Regular excercise such as swimming is good for neuropathic pain
People with diabetes are very prone to developing neuropathy – damage to nerves – which causes numbness and pain. Numbness is a problem because it means you may not notice when you’ve injured yourself, but the pain associated with diabetic neuropathy is ongoing. Now a study from China Medical University, Taiwan, has found that exercise may help by reducing levels of inflammation.
Using rats as study subjects, the researchers induced sciatic nerve injury and then got one group of animals exercise to swim or run on a treadmill for several weeks while another group didn’t do any similar exercise. By observing pain behaviours in the rats, they found there was a significant reduction in neuropathic pain. Usually, when suffering neuropathic pain, the rats would show abnormal responses to temperature and pressure, but the exercised rats showed a more normal response, indicating lower pain levels. When the researchers checked the rats’ levels of cytotokine - a substance that promotes inflammation – they found they were lowered by exercise. The physical activity also helped to increase levels of a protein called ‘heat shock protein-27’, which the researchers believe may have helped reduce cytokine levels.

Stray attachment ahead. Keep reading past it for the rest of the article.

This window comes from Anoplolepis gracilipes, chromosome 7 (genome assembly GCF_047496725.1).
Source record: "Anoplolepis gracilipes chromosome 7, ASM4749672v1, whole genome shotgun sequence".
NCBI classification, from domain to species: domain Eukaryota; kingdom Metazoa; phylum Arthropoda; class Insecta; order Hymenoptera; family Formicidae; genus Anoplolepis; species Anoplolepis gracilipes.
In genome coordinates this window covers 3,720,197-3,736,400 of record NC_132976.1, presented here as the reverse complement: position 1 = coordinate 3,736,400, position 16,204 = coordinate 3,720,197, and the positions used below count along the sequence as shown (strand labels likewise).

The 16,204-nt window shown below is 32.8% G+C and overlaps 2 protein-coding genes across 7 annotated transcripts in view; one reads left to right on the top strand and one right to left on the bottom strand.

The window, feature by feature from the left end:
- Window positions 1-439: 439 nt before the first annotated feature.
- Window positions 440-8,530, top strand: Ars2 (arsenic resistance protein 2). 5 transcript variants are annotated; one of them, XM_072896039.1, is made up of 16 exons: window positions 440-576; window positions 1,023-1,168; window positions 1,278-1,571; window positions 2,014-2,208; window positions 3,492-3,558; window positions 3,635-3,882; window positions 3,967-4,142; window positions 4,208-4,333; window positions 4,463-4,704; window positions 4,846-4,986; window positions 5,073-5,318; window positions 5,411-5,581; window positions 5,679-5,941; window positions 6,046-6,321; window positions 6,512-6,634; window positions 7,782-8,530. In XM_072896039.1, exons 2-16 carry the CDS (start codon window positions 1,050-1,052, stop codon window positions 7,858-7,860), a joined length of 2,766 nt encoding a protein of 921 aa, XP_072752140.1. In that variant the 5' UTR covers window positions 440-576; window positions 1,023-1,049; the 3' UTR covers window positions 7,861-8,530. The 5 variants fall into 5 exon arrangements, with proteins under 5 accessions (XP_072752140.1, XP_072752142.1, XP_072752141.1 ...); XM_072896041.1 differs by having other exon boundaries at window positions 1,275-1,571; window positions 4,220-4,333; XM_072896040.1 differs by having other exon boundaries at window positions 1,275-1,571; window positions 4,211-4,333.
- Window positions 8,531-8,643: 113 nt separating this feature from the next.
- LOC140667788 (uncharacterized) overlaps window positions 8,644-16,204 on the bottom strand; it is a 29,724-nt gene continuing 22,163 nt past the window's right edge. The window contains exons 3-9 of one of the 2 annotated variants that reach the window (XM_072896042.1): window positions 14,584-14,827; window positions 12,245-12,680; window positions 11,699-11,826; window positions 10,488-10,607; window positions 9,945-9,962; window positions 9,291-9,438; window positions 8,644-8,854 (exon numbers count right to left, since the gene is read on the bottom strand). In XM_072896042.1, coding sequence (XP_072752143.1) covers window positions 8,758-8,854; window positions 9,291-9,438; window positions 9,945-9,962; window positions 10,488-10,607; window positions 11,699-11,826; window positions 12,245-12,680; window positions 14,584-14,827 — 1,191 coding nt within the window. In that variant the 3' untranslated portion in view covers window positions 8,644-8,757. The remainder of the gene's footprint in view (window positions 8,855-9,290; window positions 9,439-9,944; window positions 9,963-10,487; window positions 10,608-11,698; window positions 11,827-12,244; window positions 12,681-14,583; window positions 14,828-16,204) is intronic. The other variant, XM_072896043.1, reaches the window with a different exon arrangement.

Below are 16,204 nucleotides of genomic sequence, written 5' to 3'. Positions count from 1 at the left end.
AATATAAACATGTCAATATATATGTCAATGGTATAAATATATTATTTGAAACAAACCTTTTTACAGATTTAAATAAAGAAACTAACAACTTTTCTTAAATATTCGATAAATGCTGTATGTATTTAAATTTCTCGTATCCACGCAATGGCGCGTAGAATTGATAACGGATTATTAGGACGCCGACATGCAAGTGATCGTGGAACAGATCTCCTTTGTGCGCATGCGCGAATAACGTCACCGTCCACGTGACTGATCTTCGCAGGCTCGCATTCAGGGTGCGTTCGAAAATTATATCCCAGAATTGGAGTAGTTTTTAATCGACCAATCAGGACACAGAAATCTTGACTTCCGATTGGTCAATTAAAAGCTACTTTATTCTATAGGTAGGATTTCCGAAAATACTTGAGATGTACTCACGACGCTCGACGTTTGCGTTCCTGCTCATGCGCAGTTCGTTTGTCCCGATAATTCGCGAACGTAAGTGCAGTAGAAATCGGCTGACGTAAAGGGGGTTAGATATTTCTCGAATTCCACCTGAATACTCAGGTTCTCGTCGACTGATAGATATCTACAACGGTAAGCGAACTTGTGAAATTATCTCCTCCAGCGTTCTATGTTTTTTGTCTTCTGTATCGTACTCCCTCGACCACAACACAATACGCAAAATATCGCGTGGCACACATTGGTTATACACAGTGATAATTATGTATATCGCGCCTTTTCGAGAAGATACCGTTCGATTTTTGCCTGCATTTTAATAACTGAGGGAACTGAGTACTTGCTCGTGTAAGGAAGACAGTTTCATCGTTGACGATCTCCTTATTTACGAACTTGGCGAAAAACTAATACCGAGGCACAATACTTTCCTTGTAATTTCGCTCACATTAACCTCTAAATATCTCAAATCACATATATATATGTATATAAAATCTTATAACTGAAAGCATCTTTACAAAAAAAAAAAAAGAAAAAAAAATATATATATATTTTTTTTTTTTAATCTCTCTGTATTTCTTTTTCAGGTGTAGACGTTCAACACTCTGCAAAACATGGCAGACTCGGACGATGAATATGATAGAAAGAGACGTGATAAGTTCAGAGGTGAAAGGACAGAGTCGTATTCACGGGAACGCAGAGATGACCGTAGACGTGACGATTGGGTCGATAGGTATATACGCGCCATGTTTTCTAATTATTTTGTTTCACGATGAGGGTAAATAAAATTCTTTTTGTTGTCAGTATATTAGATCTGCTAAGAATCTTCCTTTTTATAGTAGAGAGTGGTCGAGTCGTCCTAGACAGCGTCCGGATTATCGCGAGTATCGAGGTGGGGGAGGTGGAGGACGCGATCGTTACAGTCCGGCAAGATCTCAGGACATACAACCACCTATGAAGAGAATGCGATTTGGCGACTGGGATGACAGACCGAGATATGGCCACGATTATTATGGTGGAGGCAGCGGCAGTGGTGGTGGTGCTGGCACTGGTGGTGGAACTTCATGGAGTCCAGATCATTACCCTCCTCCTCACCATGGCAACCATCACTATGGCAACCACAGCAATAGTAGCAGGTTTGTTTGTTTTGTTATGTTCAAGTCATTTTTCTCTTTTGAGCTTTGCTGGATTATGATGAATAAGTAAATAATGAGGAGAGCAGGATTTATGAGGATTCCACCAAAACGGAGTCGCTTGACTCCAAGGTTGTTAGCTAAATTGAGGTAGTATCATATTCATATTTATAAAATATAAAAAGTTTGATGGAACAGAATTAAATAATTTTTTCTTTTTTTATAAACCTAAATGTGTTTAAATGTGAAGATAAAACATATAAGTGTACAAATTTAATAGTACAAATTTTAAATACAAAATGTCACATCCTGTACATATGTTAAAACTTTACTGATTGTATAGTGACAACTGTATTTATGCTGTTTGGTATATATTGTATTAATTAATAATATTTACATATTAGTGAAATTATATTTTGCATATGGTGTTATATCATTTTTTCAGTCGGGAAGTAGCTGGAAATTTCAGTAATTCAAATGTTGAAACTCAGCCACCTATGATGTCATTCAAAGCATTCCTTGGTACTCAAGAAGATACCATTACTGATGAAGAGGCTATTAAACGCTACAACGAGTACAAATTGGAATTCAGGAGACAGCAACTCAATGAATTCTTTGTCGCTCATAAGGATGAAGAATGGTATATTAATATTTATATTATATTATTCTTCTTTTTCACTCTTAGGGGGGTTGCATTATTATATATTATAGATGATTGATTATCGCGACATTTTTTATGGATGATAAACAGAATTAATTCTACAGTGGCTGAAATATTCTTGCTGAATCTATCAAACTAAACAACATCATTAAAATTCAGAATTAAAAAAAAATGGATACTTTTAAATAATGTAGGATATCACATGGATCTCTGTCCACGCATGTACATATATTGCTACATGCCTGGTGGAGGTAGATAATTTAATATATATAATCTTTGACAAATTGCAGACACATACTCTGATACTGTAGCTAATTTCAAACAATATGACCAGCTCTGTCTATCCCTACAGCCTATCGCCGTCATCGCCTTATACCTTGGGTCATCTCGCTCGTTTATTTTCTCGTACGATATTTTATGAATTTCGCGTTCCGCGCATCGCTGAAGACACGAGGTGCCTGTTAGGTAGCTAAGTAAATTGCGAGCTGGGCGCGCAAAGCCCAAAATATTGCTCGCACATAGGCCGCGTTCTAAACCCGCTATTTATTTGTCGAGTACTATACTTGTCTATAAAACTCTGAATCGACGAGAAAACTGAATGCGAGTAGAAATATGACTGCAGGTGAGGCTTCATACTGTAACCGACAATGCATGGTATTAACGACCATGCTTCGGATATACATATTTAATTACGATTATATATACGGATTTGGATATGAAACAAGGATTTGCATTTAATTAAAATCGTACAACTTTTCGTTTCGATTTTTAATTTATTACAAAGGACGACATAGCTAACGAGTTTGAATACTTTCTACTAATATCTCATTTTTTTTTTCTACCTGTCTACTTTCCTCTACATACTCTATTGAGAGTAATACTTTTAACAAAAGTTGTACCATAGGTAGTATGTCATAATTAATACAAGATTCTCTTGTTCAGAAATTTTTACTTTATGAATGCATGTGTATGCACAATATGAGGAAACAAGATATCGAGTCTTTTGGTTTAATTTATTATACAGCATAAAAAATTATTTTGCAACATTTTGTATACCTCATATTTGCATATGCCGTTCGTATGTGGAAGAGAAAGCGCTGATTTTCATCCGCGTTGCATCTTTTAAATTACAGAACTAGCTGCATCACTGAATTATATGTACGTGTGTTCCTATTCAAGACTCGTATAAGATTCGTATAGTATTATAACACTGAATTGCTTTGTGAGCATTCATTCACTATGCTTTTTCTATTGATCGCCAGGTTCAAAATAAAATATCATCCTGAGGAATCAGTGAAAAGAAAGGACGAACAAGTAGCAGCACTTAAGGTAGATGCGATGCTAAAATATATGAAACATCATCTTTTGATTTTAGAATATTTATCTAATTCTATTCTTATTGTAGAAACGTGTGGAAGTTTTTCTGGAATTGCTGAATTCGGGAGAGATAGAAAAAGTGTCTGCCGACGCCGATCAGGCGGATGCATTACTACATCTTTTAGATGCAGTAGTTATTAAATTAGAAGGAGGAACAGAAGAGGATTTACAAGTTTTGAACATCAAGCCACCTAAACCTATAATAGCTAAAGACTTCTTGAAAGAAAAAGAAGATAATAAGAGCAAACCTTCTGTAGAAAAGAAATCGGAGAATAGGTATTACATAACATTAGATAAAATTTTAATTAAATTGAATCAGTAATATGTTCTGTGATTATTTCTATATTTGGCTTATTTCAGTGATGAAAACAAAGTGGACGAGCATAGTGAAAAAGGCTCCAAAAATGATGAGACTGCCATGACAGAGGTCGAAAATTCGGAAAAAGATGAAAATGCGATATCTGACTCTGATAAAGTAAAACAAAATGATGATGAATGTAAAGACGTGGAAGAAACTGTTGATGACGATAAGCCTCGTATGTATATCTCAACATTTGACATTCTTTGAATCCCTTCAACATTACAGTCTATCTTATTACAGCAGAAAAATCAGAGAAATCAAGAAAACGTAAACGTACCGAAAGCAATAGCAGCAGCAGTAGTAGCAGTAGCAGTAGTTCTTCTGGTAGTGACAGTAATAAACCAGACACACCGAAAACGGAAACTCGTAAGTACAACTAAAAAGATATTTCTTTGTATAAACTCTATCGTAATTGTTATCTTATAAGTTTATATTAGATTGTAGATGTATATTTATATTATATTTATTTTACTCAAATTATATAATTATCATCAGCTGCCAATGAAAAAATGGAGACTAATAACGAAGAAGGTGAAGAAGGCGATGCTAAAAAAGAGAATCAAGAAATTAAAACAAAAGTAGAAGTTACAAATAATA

Based on the rats’ responses to exercise, the researchers say that it would be a valid and effective treatment for human patients with neuropathy. It didn’t eliminate pain completely but reduced abnormal pain responses by 30 to 50%. As the study also indicates that inflammation worsens or is the main cause of neuropathic pain, future medications could focus on this to help reduce the symptoms.